Livestock Markets to Increase Dairy Revenues

UK - Dairy farmers have been called on to make use of their local livestock markets after the trade reported a 29 per cent growth in revenue from dairy cattle sales in England and Wales.
calendar icon 1 June 2012
clock icon 3 minute read

The substantial increase in revenues was driven by a sharp rise in the price animals were fetching at market, the Livestock Auctioneers Association reported.

Chris Dodds, Executive Secretary of the LAA, said the figures represented a huge success for the industry, adding that dairy farmers should “ignore livestock markets at their peril.”

“There are many reasons farmers should be using the markets to sell their stock, not least the higher prices they are getting compared with sales to abattoirs. Perhaps a more fundamental reason is the existence of the markets themselves.

“Markets are the only vehicle through which a fair price can be set. We’ve seen what’s happened in some sectors of agriculture where prices are controlled by the supermarkets. The sectors that are doing well are the ones that sell at auction,” he said.

“The advantage of the market for producers is that it is transparent, competitive bidding. At the end of the day if they don’t like the price, they can take their animals home. A real benefit for farmers is that they can have the confidence that they will be paid promptly, which they don’t get elsewhere,” he said.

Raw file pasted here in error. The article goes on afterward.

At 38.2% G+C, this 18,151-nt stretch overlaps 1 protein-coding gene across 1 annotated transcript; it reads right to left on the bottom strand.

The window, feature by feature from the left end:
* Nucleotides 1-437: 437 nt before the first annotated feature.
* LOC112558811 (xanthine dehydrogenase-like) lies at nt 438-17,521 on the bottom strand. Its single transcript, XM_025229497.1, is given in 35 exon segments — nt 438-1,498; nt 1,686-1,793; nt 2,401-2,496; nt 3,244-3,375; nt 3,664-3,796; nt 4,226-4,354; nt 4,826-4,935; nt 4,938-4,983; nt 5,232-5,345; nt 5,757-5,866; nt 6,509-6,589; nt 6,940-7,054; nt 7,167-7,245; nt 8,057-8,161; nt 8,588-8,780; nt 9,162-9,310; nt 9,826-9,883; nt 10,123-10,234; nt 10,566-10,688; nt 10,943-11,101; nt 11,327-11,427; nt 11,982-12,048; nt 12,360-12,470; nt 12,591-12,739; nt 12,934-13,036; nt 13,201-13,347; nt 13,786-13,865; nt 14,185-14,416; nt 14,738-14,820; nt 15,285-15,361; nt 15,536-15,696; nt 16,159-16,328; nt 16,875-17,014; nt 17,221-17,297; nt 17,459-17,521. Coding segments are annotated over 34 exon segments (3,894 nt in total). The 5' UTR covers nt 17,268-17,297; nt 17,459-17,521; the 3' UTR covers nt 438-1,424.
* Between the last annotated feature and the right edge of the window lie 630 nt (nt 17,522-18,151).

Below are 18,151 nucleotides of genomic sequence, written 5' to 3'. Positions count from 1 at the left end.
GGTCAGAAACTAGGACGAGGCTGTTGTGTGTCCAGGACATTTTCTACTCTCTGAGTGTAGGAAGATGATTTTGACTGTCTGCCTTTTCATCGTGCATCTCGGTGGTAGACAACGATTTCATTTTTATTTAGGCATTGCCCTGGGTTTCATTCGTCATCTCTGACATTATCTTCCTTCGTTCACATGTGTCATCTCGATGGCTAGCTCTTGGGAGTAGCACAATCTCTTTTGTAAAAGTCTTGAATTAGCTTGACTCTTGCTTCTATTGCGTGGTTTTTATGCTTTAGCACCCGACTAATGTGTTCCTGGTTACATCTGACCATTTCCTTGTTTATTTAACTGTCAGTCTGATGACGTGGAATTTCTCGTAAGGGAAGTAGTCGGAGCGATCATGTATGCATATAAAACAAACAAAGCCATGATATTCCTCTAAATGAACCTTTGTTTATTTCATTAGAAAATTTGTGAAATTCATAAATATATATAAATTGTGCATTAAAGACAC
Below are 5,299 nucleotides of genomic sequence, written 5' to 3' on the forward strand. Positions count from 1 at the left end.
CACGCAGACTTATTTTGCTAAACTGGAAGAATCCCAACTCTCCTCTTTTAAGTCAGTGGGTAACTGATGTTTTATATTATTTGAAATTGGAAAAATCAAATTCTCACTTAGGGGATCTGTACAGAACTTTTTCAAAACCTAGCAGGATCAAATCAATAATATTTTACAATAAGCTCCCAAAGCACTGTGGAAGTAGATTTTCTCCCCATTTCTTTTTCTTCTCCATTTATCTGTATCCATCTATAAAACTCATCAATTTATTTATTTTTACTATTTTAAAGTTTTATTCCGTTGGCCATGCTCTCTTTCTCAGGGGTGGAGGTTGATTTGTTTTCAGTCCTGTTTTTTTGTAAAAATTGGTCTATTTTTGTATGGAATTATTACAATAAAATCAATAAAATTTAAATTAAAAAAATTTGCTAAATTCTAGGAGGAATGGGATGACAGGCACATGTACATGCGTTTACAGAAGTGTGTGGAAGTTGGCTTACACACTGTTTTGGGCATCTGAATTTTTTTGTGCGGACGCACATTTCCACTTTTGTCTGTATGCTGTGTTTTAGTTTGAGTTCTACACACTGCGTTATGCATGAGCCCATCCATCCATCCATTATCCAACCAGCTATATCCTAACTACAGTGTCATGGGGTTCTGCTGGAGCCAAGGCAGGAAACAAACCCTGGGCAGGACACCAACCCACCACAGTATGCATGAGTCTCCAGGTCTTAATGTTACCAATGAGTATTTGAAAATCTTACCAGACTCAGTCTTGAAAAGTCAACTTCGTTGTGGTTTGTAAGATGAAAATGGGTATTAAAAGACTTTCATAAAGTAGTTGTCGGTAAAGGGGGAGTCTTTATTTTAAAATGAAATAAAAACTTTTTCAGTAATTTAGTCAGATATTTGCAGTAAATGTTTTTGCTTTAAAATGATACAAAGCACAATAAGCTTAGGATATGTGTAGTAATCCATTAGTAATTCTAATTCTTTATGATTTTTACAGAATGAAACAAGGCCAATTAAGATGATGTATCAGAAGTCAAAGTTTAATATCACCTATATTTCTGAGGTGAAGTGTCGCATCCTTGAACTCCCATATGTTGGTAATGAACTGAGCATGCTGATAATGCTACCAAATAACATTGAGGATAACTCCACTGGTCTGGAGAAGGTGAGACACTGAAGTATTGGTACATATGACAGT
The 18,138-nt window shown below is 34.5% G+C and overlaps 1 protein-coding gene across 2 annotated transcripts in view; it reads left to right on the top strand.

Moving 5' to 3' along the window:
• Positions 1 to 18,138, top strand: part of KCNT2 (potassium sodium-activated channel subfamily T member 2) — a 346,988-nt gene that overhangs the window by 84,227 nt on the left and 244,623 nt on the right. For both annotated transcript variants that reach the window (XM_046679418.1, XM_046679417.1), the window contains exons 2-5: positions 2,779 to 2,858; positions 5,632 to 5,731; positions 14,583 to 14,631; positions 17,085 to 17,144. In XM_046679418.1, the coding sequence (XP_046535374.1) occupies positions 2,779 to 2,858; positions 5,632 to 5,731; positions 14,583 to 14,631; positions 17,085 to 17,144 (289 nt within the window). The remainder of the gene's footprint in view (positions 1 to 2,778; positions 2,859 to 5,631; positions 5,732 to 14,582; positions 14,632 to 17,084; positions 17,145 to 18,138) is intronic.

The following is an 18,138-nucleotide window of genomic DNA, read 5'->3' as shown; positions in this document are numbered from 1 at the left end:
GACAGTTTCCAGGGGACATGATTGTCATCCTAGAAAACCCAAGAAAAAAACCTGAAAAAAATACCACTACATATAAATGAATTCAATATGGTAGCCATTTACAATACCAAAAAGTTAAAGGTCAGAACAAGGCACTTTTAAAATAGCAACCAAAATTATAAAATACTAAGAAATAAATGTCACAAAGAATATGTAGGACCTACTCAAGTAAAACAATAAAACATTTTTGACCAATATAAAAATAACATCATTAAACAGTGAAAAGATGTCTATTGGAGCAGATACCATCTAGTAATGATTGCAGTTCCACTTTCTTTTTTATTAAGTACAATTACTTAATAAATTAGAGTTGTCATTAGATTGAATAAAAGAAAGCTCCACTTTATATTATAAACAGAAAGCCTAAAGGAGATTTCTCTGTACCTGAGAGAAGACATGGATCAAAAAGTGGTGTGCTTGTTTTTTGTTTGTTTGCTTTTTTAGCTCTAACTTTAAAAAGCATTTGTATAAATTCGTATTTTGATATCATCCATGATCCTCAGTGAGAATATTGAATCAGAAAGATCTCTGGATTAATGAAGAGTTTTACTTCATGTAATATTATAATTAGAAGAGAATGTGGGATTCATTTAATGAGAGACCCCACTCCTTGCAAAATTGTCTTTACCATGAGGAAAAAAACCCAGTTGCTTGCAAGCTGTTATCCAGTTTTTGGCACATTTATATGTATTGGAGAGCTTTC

Revenue from sales of dairy cattle at auction in England and Wales rose from £51.2 million in 2010 to £66.2 million in 2011, an increase of more than 29 per cent.

The average price for a dairy animal in England in 2011 was £1,310, compared with £1,011 in 2010.

Mr Dodds said: “The number of dairy cattle sold in England and Wales in 2011 remained level at 50,877 on the previous year. The increase in revenue came from the higher prices these animals were able to fetch at auction.”

Cull cow sales in England and Wales rose from £102.9m in 2010 to £142m in 2011, an increase of 38 per cent. The number of animals sold rose by 13 per cent, from 170,491 to 192,735.

The increase in the dairy and cull cow revenues reflected an overall increase in live sales of 17.5 per cent, driven by both higher prices and a higher volume of animals sold.

Total sales for England and Wales for 2011 were £1.81 billion, against a total of £1.54 billion in 2010. Turnover in England was £1.48 billion, representing a 17.9 per cent increase on 2010, and turnover in Wales was £330 million, a 16 per cent increase on 2010’s figure.

The highest rise in turnover was for cattle which in 2011 in England and Wales was £1.02 billion, compared with £0.86 billion the previous year, representing an increase of 18.3 per cent. Turnover from sheep sales was £775.4m in 2011, a 16.7 per cent rise on the previous year’s figure of £664.4m. Pig sales at auction rose by five per cent, with an increase from £13.8 million to £14.5 million.

The total number of cattle sold in England and Wales for 2011 was 1.68 million, an increase of 15.7 per cent on 2010. Just over 10 million sheep were sold, compared with 9.7 million in 2010, an increase of 3.7 per cent. The number of pigs sold increased by 9.4 per cent from 159,000 to 170,000.

The highest percentage category increase of turnover recorded was in cull cows, with England seeing a 38.6 per cent increase year on year from £90.3 million to £125 million, and Wales increasing by 33.6 per cent, from £12.6 million to £16.8 million.

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